Sunday, May 31, 2015

To Reject the Tree is to Reject Its Fruit

One must ask our Bible-loving non-Catholic brethren where the Bible came from. How did the early Christians know which Jewish scriptures to reject and which ones to accept as inspired?
When Jesus walked the earth, there was much debate amongst the Jews about what books belonged in their canon and which did not. Some sects accepted books like Enoch and Jubilees, others didn't. The Pharisees accepted the prophets. The Sadducees did not.

How, then, did the early Christians know which Gospels and Epistles were inspired, and which should be rejected as apocryphal?

These decisions were officially debated and decided by the Roman Catholic Church at the Council of Nicea in the 4th Century. So, if we reject the Roman Catholic Church and its authority to hold dogmatic councils under the guidance of the Holy Spirit, then... we are also rejecting the Bible! To reject the tree is to reject its fruit.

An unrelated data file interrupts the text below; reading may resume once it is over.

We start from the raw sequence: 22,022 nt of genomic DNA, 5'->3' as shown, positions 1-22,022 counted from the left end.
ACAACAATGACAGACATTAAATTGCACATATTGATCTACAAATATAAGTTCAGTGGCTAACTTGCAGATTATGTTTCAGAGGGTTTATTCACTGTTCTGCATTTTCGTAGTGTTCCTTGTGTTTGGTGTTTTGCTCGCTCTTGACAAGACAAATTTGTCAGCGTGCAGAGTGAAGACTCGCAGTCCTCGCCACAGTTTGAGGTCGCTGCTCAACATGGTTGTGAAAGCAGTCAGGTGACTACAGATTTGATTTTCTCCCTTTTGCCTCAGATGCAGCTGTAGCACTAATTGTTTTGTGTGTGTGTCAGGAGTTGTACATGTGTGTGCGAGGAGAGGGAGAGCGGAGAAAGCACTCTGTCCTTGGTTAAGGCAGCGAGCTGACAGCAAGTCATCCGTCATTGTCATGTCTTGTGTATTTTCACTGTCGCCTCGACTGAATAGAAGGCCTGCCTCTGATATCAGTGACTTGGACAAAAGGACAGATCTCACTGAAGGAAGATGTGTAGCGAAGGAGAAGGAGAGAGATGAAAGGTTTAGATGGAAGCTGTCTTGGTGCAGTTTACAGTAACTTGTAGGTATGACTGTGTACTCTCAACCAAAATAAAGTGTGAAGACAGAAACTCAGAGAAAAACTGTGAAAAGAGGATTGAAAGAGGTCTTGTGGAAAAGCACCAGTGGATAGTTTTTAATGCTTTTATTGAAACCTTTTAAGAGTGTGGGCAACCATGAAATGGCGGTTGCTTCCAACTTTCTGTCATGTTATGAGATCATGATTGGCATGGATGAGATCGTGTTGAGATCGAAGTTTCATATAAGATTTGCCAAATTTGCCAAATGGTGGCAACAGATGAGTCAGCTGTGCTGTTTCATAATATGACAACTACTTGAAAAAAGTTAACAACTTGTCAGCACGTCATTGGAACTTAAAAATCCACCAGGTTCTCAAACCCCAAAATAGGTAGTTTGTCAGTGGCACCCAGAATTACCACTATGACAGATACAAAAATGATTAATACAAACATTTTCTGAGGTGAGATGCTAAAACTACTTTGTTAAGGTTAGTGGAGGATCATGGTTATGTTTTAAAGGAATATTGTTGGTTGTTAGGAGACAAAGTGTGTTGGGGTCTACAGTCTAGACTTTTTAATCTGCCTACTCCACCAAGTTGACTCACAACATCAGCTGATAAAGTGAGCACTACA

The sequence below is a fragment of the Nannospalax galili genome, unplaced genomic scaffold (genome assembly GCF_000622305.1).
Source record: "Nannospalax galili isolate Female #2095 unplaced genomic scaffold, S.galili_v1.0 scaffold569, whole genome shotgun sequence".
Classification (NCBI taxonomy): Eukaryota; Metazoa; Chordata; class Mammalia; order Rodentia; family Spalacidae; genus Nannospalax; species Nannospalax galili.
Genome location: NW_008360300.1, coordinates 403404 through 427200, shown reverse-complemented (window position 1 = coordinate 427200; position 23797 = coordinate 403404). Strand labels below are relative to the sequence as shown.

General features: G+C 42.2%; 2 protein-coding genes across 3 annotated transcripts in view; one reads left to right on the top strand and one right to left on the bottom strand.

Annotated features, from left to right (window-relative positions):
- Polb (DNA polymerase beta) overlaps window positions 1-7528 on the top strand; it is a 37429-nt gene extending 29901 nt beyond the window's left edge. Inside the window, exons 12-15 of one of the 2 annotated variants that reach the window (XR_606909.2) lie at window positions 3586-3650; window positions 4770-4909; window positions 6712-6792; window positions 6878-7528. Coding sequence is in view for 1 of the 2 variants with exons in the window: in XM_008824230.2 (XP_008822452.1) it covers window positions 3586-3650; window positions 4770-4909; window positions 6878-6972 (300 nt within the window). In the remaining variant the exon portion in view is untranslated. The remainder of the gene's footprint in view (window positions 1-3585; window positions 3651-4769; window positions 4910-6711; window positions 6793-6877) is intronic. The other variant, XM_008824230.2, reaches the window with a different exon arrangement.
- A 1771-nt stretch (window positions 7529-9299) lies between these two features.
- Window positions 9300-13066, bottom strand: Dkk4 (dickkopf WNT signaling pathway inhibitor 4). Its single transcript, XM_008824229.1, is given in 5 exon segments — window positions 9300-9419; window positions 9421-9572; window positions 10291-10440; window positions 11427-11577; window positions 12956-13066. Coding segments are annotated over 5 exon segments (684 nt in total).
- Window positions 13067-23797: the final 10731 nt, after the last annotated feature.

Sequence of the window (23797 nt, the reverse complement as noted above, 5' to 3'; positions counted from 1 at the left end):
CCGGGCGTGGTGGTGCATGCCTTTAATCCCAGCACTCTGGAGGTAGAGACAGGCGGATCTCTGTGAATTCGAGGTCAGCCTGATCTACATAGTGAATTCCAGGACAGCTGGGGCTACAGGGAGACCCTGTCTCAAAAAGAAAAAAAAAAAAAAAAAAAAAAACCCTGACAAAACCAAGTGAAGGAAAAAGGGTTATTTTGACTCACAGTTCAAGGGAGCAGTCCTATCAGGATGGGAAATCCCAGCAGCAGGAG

other related resources:

Note: I do not know if the book (pictured above) is good . . . . but I just ordered it.  :-)
Here is the review:

This is an exceptional little book! Bishop Graham's prose style is delightful, though he can be a bit forceful at times, which may offend some Protestants. (But, if you disagree with him on any point, study up and try to refute it. You'll be sorely disappointed.) 

Some reviewers here have complained that the text isn't footnoted, but not many books written around the same time period (1911) were. He does, however, list a brief bibliography in the back, and if you're willing to do the research, his facts check out. It is also slightly outdated, in that he quotes and praises the Douay-Rheims Bible, which has been supplanted by the New Jerusalem and New American Bibles in English-speaking Catholic liturgical use. 

It is unfortunate that Bishop Graham isn't around to update this with information about the Dead Sea Scrolls, as they contain even more support for the Catholic canon of the Old Testament. But these trivialities aside, this is an excellent brief history of where the Bible came from, how the canon was determined, and the Catholic thoughts on the Bible. Highly recommended for Catholics, of course, and non-Catholics especially.

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